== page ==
(or any dog – because you CAN teach an old dog new tricks)
Most dog trainers will tell you, a crate is the best place for your puppy to stay when you are away for any length of time. It keeps him safe, prevents him from chewing on things, and aids in house training. Crates are portable, so the training also prepares your pup for automobile rides in his crate. Sometimes, a crate can be a comfortable and peaceful place for a pup to retreat and relax (ie: holidays when the house is noisy and crowded). Once your pup is no longer tempted to chew on such things, a blanket draped over the crate will help contribute to privacy and act as a sound buffer. Thus, the crate should always be available, with the door open, for your pup to come and go as he pleases, even after he has earned the freedom to remain uncrated while you are away.
Following these tips will speed up acceptance of the crate. They will also assist in potty training, as dogs typically will not potty where they sleep.
Tips for successful Crate Training:
- Introduce the crate by setting it up in the desired location and leaving the door open (when your dog wanders in on his own, leave the door open and let him come out freely).
- Make sure the crate is sufficient in size: your dog should be able to stand up, turn around, and stretch out in the crate.
- Make the crate cozy & inviting; place a properly fitting dog bed or blanket inside (spritz a little Bitter Apple on it if puppy is prone to chewing). Perhaps include something that smells like you, such as an old t-shirt or pillow.
- Make the crate a magical place; have yummy treats “appear” in the crate when your pup is away & let him discover them. Do not close the door when he enters to go after the treat. You can also feed your pup his meals in the crate, leaving the door open, to increase his enjoyment of and comfort in the crate.
- Next, toss his favorite treat or chew toy inside – while he’s looking – and close the door. He will clamor to be allowed inside to get to the goodies. Always reward your pup for using his crate.
- In preparation for instructing your dog to go to his crate on command, say your verbal cue every time your dog enters the crate, ie: “Go to bed” or “Go to your crate”. It doesn’t have to mean anything to him at first, but your pup will start to associate the phrase with being in his crate. Keep it positive & cheerful.
- Start closing the door for short intervals (30 seconds, then a minute, then a minute 30 seconds, etc.) while your pup is inside. Make sure there are treats, a Kong, something he enjoys, in there with him. Stay with him. Gradually increase the time that the door is closed, still staying with him. It’s also a good idea to start taking his collar off; it should not be on him when he is crated unsupervised, and, your pup will start to associate the process of removing his collar with going to his crate. Routine is good 🙂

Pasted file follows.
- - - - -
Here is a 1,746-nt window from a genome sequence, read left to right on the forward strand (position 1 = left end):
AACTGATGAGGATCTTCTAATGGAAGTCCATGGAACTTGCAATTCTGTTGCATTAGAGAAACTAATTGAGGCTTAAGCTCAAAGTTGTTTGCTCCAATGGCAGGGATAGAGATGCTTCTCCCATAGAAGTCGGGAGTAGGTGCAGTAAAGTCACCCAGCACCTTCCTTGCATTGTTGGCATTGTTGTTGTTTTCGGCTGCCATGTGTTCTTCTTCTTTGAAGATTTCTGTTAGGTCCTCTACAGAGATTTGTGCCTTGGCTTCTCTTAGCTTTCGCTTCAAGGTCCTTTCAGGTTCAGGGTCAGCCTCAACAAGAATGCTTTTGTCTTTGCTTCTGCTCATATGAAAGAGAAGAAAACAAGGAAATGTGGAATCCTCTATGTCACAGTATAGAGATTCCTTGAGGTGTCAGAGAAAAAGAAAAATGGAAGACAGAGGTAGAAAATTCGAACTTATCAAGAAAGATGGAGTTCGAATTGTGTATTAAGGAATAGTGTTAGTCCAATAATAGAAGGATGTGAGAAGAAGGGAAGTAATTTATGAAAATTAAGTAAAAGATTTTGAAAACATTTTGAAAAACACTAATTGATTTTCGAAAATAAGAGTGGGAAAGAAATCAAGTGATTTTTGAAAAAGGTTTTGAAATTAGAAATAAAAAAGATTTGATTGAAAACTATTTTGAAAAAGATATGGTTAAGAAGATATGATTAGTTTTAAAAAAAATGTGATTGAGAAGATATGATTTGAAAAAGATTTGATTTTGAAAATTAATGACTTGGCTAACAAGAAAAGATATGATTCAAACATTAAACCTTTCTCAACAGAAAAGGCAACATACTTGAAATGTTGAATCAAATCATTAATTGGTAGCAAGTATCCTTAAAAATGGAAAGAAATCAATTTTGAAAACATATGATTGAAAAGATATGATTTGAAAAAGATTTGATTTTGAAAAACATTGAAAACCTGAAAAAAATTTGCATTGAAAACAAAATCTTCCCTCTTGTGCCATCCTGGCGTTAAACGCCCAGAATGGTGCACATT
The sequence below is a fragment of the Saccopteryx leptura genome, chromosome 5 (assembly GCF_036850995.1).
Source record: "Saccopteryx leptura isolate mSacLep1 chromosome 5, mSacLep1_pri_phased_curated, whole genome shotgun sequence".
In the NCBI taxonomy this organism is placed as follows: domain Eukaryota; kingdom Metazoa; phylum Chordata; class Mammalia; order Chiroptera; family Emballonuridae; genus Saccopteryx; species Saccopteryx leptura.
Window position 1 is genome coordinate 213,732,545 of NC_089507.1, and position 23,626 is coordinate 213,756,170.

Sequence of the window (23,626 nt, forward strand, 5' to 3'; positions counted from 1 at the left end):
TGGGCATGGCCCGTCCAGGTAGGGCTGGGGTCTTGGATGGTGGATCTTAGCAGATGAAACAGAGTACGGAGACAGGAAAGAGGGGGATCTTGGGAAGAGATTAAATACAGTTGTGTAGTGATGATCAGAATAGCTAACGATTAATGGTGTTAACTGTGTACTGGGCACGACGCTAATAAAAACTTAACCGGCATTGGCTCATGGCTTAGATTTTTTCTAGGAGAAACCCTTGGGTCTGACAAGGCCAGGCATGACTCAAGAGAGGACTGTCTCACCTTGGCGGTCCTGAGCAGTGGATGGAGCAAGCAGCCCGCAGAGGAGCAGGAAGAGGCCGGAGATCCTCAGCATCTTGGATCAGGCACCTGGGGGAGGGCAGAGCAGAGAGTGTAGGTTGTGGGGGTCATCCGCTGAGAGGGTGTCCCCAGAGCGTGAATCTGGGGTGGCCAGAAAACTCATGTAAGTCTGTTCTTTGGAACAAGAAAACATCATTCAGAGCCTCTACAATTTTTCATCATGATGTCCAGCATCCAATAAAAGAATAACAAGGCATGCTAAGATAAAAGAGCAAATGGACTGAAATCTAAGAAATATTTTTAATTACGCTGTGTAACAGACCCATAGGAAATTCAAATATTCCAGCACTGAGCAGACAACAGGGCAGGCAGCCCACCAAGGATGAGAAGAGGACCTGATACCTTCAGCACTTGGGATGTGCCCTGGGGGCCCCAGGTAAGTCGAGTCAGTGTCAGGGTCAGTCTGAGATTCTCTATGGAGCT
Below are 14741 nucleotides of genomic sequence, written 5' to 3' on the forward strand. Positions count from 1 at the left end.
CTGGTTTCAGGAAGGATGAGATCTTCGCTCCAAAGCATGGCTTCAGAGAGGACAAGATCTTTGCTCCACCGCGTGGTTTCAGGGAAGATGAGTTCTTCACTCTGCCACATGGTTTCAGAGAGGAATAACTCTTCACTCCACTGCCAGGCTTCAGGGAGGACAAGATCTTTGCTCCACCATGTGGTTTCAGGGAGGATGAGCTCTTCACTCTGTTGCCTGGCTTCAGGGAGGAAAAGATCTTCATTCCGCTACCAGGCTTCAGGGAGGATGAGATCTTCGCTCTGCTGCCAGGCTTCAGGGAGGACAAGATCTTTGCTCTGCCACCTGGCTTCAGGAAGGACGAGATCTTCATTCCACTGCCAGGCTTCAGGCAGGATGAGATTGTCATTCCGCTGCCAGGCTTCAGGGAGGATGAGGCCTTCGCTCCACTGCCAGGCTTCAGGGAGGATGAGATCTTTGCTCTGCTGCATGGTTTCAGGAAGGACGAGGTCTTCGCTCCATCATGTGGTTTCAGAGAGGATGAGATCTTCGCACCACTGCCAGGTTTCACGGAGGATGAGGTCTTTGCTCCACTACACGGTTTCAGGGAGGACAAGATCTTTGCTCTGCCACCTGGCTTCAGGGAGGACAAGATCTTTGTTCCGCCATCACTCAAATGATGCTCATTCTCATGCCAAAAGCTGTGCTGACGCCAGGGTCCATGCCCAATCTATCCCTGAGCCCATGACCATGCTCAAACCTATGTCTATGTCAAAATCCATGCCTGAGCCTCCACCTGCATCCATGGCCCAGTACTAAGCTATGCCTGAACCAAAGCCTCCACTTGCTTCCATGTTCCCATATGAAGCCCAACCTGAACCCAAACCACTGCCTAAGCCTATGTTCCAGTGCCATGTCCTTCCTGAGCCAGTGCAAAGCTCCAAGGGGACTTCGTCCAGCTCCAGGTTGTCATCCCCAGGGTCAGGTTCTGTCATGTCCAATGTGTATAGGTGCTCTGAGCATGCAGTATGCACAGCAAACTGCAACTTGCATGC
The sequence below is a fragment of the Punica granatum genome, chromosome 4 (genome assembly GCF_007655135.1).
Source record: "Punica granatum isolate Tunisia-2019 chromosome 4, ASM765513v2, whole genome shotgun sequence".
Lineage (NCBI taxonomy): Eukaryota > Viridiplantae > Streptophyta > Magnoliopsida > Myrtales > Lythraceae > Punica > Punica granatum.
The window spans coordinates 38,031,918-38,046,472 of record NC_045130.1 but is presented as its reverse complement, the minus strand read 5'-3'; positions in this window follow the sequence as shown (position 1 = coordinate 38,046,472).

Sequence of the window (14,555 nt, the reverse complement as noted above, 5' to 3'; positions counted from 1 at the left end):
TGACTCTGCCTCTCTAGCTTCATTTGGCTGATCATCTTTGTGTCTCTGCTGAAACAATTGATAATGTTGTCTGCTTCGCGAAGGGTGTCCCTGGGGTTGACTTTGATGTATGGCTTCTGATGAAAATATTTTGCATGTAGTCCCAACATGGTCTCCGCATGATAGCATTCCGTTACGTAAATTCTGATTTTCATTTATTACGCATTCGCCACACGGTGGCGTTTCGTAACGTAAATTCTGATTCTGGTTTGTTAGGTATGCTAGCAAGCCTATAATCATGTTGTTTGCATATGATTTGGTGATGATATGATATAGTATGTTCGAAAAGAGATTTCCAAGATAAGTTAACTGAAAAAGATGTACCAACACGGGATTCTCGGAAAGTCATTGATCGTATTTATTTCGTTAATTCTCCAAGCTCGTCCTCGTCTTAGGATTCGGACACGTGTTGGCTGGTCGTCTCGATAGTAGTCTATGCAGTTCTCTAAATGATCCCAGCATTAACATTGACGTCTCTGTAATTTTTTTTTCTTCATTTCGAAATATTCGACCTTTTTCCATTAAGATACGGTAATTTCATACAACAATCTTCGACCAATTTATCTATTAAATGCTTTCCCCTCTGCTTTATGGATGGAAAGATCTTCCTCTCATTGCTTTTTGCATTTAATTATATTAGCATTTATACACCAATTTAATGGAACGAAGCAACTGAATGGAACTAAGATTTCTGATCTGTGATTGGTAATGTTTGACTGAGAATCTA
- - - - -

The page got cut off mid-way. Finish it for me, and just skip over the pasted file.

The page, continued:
- As the duration of your pup’s time in the crate increases, begin to increase your distance from the crate, and eventually leave the room, then stay out of the room for longer periods of time.
- This process can take hours or it can take days. Be patient and do not rush these steps!
- A few toys and a Kong stuffed with yummy treats should be provided when you leave your dog for extended periods of time (but no more than 4 hours at a time for puppies), giving him mental stimulation and things to do while you’re away.
- Use the crate regularly, not just when you are going to be leaving the house for a while. Don’t cause your dog to associate being crated with being left alone, which can cause negative associations and distress for him. That being said, don’t use the crate to keep your dog from being underfoot; your pooch loves you and wants to spend time with you.
- The crate should never be used as punishment, as this will cause your dog to think of the crate as a negative place, and you will have to start all over teaching him that it is actually a good place.
NOTE: If your puppy whines or barks when he is in the crate with the door closed, wait until there is a break in his whining, then let him out. Do not let him out as he begins to whine or before he settles down; this will encourage the whining or barking – it teaches the puppy he can get you to do what he wants when he makes a fuss. You don’t want that! Wait for even a 5 second break in the whining or barking, then open the door and let him out.
Need help with training or behavior modification? Contact us! Our training methods work because we start in your pets environment; your home. We provide one-on-one training with no distractions. Schedule an in-home evaluation to have a certified trainer meet with you and your pooch, prepare a thorough, written plan of action, and then help you meet your training goals through weekly Train ‘n Play Sessions and Personal Consultations.